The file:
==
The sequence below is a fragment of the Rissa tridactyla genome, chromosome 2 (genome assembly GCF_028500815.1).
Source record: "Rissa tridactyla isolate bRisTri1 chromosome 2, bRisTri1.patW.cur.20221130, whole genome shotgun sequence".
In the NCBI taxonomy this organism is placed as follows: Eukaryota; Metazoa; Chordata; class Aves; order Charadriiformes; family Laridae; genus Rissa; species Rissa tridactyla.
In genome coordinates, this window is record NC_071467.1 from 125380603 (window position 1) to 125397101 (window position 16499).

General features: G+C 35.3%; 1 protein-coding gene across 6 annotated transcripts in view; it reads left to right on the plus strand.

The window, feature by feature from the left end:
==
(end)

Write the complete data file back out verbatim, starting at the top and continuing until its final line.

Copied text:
The sequence below is a fragment of the Rissa tridactyla genome, chromosome 2 (genome assembly GCF_028500815.1).
Source record: "Rissa tridactyla isolate bRisTri1 chromosome 2, bRisTri1.patW.cur.20221130, whole genome shotgun sequence".
In the NCBI taxonomy this organism is placed as follows: Eukaryota; Metazoa; Chordata; class Aves; order Charadriiformes; family Laridae; genus Rissa; species Rissa tridactyla.
In genome coordinates, this window is record NC_071467.1 from 125380603 (window position 1) to 125397101 (window position 16499).

General features: G+C 35.3%; 1 protein-coding gene across 6 annotated transcripts in view; it reads left to right on the plus strand.

The window, feature by feature from the left end: